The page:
FODMAP Explained: “F” stands for Fermentable

Welcome to my FODMAP Explained series! This is a set of articles dedicated to explaining the acronym FODMAP and giving practical tips to avoid symptoms while including as wide a variety of foods as possible.

Introduction

The first letter of the acronym FODMAP goes to the very core of the why some foods trigger the uncomfortable, painful symptoms of Irritable Bowel Syndrome (IBS): Fermentable. This refers to food particles that are poorly absorbed or cannot be absorbed at all in the small intestine, continue to travel down the gastrointestinal (GI) tract and reach the large intestine (or colon). There, our friendly gut bacteria feast on the them (they are their fast food!), and produce gases and other by-products (short-chain fatty acids, SCFA) as a result of their fermentation. This is a good thing but, in people with IBS, the gas production may lead to bloating, pain and changes in motility (diarrhea or constipation).

Why it’s important to include fermentable fibers

It’s a good idea to keep feeding our friendly gut bacteria as their presence has several health benefits:

  • They are like an army defending us from the harmful (disease-causing) bacteria – the higher the number, the less space there will be for the bad bacteria to find a place to reside.

  • The by-products of their fermentation confer health benefits: SCFA have been shown to help protect us from colon cancer.

  • They can produce vitamins (several B vitamins including vitamin B12, as well as vitamin K) and even amino acids.

  • They may have several more health benefits that currently being studied. For example, they may help us improve our immune system and fight obesity.

Not all fermentable fibers are FODMAPs.

What distinguishes FODMAPs from other fermentable fibers is the speed at which they are fermented. Those that are rapidly fermentable may lead to symptoms, whereas those that are slowly fermentable produce gas at a more steady rate, and are more gentle on the GI tract. What makes FODMAPs rapidly fermentable is their chemical structure: they are shorter chains of sugars than the slowly fermentable fibers, which are made of long chains of sugars.

Bottom line: what can you eat?

If you have IBS and are trying to alleviate your symptoms, here are some useful tips:

1.     Choose foods rich in slowly fermentable fibers to avoid diminishing the number of friendly bacteria in your gut (if we don’t feed them, they die). These include vegetables, fruits, whole grains, legumes and nuts. See examples in my article Prebiotics: How to Keep Your Friendly Bacteria Happy on a Low FODMAP Diet. Try my Easy Overnight Oats recipe (below) to start your day with some good-for-your-gut fiber.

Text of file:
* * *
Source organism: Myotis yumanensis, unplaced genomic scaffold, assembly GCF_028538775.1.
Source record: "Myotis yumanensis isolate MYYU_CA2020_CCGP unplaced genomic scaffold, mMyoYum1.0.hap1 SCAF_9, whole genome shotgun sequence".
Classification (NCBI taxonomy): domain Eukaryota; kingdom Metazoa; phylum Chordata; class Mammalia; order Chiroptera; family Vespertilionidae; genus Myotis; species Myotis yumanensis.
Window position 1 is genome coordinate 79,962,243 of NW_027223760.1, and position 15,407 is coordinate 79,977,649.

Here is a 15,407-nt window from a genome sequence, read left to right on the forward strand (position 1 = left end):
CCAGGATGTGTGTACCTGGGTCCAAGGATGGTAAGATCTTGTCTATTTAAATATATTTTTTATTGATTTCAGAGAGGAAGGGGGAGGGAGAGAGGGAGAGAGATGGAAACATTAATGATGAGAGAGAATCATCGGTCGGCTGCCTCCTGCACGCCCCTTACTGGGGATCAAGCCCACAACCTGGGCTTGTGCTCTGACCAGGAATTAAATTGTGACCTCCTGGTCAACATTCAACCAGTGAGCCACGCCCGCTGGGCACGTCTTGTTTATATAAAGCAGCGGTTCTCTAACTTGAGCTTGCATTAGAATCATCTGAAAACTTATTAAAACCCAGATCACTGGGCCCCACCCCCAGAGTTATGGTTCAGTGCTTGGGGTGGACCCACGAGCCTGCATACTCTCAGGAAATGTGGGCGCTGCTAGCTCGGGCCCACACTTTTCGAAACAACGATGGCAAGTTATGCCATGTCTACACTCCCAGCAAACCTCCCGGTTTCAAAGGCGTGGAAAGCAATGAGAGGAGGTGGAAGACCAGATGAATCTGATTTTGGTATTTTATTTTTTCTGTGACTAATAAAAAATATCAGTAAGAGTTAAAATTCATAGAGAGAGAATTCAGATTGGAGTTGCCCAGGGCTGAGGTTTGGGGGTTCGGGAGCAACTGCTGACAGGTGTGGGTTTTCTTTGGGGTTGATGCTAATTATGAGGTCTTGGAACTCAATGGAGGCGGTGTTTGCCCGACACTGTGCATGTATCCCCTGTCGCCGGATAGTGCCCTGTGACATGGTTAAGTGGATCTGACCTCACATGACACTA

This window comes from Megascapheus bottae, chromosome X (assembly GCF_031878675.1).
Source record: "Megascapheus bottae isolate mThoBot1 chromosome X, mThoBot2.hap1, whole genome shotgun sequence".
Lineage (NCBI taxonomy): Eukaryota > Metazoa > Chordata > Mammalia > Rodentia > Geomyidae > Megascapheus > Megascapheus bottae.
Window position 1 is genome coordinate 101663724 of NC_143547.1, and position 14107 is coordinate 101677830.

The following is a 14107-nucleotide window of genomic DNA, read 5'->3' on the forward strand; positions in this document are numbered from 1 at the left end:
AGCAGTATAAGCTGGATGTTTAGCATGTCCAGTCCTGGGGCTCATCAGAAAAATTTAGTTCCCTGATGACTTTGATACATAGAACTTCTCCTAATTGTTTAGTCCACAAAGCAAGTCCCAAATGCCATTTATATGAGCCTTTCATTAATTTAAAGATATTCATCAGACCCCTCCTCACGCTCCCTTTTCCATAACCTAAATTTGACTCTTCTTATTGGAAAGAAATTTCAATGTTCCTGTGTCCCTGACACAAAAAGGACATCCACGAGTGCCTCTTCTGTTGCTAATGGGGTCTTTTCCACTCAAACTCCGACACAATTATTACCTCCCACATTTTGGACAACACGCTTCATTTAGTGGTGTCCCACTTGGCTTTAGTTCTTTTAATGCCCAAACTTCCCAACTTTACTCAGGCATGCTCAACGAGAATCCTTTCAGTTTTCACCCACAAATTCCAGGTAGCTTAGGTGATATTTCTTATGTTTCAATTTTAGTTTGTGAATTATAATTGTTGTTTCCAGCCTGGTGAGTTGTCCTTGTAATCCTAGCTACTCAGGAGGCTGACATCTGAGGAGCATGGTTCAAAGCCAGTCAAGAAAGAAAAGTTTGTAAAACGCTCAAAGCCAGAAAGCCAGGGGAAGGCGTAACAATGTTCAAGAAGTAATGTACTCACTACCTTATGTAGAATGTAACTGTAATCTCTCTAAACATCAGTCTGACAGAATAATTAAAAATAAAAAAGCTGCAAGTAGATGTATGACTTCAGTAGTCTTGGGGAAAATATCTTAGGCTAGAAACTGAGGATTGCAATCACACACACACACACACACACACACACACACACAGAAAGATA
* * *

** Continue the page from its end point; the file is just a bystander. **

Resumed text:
2.     Be careful about having too many of these foods in the same meal or snack, as a high dose at one sitting may lead to symptoms. To start, keep it to two or three servings (check the Monash University FODMAP Diet App for appropriate portion sizes).

3.     Avoid or limit foods rich in rapidly fermentable fibers such as  garlic/onions or artichokes; wheat, rye and barley and their products (cereals, pasta, bread). Other foods that can be fermented by the bacteria as they are poorly absorbed are shorter sugars such as monosaccharides (the “M” in FODMAP) and disaccharides (the “D” in FODMAP) and sugar alcohols or polyols (the “P” in FODMAP) - more on these in the next issues of the FODMAP Explained series.

4.     As IBS is a very individualized condition, not everyone reacts the same way to fermentable foods. You may want to consult with a dietitian specialized in FODMAPs to find out which ones trigger your own symptoms.

oats+are+low+fodmap+and+have+prebiotic+fibers.jpg

Easy Overnight Oats

Ingredients

1 cup rolled oats

1 tablespoon plus 1 teaspoon chia seeds

2 cups unsweetened almond milk

1/2 teaspoon cinnamon (optional)

Topping, per serving:

½ cup fresh or frozen blueberries or raspberries, or fresh sliced strawberries

Procedure

1.     Put the oats, chia seeds and cinnamon (if using) in a glass container or large jar with an airtight lid. Add the almond milk and stir to combine.

2.     Close with the lid and refrigerate overnight or up to 4 days.

3.     When ready to serve, portion out one serving into a bowl, and top with the fruit.

Variation: add 1 tablespoon unsweetened cocoa powder and a few drops of stevia to step one for “cocoa-flavored” morning oats. Top with either one of the fruit choices above (raspberries are especially good) or 2 tablespoons chopped almonds.

Chef’s tip: if you have mason jars, you can divide the oat mixture in 4 jars and top them with the fruit, then close the jar. Every morning you have one serving ready to grab and go. This works especially well if using frozen berries, as they will defrost overnight.

Yield

4 servings

Storage

Store in an airtight container in the refrigerator for up to 4 days.

Antonella Dewell